Weiss and his team then thought about products they could make for $20. “What can be unique? We have to have a business model to create a product we all like,” he says. “A lot of an organization is about a successful product, not a successful company.”
But that’s not all. Weiss says it also is about how you execute the idea, helping your team and ensuring that you don’t run out of money. “Once you end up with enough talent, you can leave (the company).” Which he did in 2009.
Weiss started Silas Capital because companies started calling him to learn how he raised his capital. He says banks don’t lend to people who need it. They like to lend to more mature businesses.
Seeing a lot of “white space” in the consumer products area, Weiss decided to place his investment focus on companies that are two or three years old and generate about $2 million in revenue. “Some of these companies look down the road and see they have a great product, but don’t have a company yet,” he says. “That’s where we come in.”
While there are more than 700 venture capital firms in the U.S. alone, Silas Capital is one of few focused exclusively on emerging consumer products businesses. The company looks for partners who seek financial, operational, and strategic expertise that Silas can provide in the underserved (and often overlooked) early-stage consumer products segment.
Silas likes to make equity investments in a broad range of emerging consumer-focused companies that possess rapid growth potential and well-defined business objectives, Weiss says. The companies it seeks have great founders and promising brands, often with opinion-leading customers in place.
Silas Capital’s interests lie in specialty consumer goods, such as electronics accessories, housewares, green/sustainable products, clothing, and fashion accessories; consumable goods, such as personal care products, branded food, and household products; consumer Internet services and technologies; and online retail, as stand-alone businesses and as add-ons to branded wholesale companies.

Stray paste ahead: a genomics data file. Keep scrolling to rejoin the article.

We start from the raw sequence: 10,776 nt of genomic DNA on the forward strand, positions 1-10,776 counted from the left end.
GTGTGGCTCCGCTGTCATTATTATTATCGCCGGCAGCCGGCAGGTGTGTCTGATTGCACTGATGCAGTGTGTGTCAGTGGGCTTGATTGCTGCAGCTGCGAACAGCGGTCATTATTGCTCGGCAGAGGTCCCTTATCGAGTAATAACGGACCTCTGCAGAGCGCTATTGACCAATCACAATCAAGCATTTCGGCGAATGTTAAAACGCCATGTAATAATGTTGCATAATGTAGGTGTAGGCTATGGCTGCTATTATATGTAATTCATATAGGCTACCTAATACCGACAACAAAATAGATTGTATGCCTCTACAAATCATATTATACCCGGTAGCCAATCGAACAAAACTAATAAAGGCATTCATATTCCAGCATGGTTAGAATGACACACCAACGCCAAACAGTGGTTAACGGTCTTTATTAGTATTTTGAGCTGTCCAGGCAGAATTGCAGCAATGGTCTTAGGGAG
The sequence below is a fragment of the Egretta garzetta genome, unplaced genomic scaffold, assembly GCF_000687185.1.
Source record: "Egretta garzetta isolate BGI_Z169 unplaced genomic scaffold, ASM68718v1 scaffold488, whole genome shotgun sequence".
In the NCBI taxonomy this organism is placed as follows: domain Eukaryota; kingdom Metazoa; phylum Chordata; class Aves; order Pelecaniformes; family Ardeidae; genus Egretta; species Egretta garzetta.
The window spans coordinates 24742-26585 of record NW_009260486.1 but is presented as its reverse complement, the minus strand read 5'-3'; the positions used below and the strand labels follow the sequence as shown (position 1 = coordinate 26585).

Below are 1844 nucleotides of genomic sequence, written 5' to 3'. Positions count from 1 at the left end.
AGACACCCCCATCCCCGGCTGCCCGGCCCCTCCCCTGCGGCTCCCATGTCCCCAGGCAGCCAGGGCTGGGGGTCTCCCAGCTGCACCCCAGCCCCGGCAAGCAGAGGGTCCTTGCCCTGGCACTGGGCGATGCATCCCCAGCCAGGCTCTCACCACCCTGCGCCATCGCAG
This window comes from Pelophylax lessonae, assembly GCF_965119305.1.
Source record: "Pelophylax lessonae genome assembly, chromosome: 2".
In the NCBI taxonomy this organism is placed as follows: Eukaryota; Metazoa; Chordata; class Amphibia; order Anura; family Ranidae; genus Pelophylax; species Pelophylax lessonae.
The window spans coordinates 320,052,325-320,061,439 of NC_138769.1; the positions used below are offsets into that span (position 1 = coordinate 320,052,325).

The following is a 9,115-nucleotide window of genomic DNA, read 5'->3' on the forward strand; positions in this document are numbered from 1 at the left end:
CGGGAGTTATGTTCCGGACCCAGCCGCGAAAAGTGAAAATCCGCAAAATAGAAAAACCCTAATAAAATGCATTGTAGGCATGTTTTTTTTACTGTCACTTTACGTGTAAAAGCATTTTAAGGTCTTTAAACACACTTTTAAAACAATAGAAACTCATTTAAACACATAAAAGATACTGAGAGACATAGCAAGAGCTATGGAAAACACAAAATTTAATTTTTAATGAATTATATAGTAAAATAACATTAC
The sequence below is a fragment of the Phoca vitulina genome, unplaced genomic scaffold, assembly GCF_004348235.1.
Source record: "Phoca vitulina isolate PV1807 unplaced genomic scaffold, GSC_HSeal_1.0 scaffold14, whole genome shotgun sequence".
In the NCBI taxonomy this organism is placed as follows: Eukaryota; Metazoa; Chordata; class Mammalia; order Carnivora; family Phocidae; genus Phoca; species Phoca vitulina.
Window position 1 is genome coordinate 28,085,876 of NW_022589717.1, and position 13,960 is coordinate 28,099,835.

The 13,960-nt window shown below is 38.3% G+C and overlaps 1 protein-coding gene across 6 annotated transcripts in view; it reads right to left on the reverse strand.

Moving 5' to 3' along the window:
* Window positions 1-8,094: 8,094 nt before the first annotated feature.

Weiss has specific criteria for investing in these “white space” companies. He looks for motivated founders and capable management teams; revenues of $500,000 to $10 million; operations, product market, and customer experience driven or enabled by technology, web services and social media; lead product that can be expanded, diversified and taken to international markets; strong product/design differentiation, high gross margins and solid intellectual property; significant growth potential over the next five years; and validated or innovative business models.
Weiss invests in privately held companies throughout the U.S. To provide a higher level of service, he prefers to partner with companies within reasonable distance from Silas Capital’s New York headquarters.
Weiss and Lin have worked as both founders and investors and have sat on both sides of the table with a combined 30 years of experience. “We’ve built, funded, and supported companies through a number of historic economic cycles,” Weiss says.
The team provides more than just capital. “We actively work with entrepreneurs to help them master the core parts of their businesses to help them achieve long-term value, greater brand recognition, and increased market share,” Weiss says.
It’s not always about selling pieces of your business. “If something’s really great, why sell? Keep it for yourself,” Weiss says. “It’s perfectly fine to stay small and keep it all to yourself. We just want to see more people investing with their eyes wide-open.”